A US university is to partner with a massive open online course provider to offer low-cost online courses that bear enough academic credit for students to complete their first year of undergraduate study.
Arizona State University is to work with edX, and from this autumn will offer a range of Moocs that will form part of what it is calling the Global Freshman Academy. By autumn next year, it is hoped that there will be enough courses available for students to complete their first year in full – although they will have to first pay $45 (£29) per course (which pays for identity verification but does rather limit the “openness” of the “Mooc”), and then what the university describes as “a small fee of no more than $200 per credit hour to get college credit”. This is roughly half the price of the university’s on-campus courses.
“We will not be successful unless we reach talent from all backgrounds around the world,” said ASU president Michael Crow.
The announcement received a mixed response online. “It’s stuff like this that keeps me going and reminds me that this MOOC book project might be relevant after all,” writes Steven Krause, professor in the department of English language and literature at Eastern Michigan University in Ypsilanti on his eponymous blog.
However, although he says that the programme may “attract some students who would have otherwise tried to go to ASU anyway”, and may be “successful as a PR move, too” if some students take an ASU Mooc before deciding to “enroll there for real”, he is not overly hopeful of its efficacy.
“I think MOOC providers are focusing on the wrong thing and the wrong audience,” he says. “[Students] pick colleges first based on academics, second on job prospects, and then (roughly tied for third/fourth/fifth place) on scholarship opportunities, cost of attendance, and social activities. And as I’ve also blogged about before, all the data suggests that most MOOC takers/students already have a college degree, don’t need or want the credit, and are taking the course for personal enrichment/‘edutainment’.”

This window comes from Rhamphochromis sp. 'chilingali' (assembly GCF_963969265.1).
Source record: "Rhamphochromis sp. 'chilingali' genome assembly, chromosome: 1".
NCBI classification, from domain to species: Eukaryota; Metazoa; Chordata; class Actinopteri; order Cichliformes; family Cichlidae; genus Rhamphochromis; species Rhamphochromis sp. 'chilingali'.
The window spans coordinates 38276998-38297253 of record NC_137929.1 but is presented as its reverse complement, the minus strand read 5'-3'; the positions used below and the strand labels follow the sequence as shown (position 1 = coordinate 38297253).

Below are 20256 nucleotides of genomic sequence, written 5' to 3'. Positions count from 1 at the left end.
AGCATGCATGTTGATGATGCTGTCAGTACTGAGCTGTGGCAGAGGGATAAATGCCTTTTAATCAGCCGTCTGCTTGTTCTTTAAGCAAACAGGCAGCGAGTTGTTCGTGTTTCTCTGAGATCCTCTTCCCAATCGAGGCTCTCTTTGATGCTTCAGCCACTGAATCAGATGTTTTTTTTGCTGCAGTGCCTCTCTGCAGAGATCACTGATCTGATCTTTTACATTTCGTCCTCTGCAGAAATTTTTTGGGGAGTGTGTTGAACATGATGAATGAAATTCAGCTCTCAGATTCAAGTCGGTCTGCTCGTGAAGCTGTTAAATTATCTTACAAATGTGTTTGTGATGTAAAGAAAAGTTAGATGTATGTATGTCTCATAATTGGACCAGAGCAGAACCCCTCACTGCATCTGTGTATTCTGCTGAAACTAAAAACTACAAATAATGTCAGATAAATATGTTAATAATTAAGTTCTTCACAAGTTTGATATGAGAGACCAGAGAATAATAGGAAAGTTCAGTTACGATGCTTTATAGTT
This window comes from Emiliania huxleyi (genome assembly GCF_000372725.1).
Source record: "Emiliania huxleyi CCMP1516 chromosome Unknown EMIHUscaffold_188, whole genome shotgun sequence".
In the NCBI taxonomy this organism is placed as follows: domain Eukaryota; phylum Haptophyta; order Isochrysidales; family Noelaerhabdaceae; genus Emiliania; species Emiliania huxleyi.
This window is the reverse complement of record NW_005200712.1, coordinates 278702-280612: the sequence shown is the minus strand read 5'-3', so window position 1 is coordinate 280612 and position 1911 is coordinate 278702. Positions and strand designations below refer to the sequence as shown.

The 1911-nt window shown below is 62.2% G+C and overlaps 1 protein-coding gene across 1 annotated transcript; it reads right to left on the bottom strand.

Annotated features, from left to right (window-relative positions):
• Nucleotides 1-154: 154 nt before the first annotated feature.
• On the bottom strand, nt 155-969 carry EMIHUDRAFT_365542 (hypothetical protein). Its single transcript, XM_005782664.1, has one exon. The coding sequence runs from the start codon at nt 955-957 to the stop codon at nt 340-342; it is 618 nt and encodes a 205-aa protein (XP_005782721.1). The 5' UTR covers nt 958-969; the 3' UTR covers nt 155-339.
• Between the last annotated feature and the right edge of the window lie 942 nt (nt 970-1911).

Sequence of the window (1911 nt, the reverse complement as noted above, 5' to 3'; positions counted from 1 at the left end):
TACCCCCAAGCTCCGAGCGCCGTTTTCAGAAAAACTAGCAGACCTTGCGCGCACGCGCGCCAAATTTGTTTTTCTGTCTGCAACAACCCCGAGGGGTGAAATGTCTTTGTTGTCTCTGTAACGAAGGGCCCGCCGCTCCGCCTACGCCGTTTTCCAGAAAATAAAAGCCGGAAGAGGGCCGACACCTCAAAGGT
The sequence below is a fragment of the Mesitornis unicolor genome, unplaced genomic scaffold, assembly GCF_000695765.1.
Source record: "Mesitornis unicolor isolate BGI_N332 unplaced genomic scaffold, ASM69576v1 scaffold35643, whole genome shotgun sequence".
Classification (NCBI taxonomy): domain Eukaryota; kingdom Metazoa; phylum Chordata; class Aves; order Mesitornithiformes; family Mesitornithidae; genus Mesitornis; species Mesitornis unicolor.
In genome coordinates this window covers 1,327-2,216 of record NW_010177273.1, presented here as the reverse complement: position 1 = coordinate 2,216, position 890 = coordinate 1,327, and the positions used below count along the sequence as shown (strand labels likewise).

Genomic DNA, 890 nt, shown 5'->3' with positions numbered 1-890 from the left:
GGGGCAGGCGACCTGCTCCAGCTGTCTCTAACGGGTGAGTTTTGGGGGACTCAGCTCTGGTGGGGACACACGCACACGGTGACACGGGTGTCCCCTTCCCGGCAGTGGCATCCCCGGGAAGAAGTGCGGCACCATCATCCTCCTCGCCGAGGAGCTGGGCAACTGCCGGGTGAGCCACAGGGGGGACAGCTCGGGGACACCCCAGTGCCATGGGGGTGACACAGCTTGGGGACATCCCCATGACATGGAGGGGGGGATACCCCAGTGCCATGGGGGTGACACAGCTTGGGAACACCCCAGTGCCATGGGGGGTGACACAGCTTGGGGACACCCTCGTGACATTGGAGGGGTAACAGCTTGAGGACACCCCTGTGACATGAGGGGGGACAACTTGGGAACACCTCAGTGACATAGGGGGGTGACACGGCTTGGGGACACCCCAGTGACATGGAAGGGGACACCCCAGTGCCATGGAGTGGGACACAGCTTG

On his More or Less Bunk blog, Jonathan Rees, professor of history at Colorado State University, declared that the ASU move meant that “education technology has just become weaponized”.
“Arizona State is now the first predator university,” he writes in a post titled “Big fish eat little fish?”. “They are willing to re-define what education is so that they can get more students from anywhere. If they don’t kill other universities by taking all their students with a cheap freshmen year, they’ll just steal their fish food by underselling 25 per cent of the education that those schools provide and leaving them a quarter malnourished.”
The result, he says, is that schools that stick to “reasonable standards with respect to the frequency and possibility of teacher/student interaction” will “fear for their very existence”.
“While this is good for nobody, it is especially bad for faculty at all levels. Remember the good old days of MOOCs when the only people teaching those courses were going to be the best of the best – the superprofessors? Well, now that edX sees deflected tuition money on the table, they’ve thrown out that particular aspiration.”
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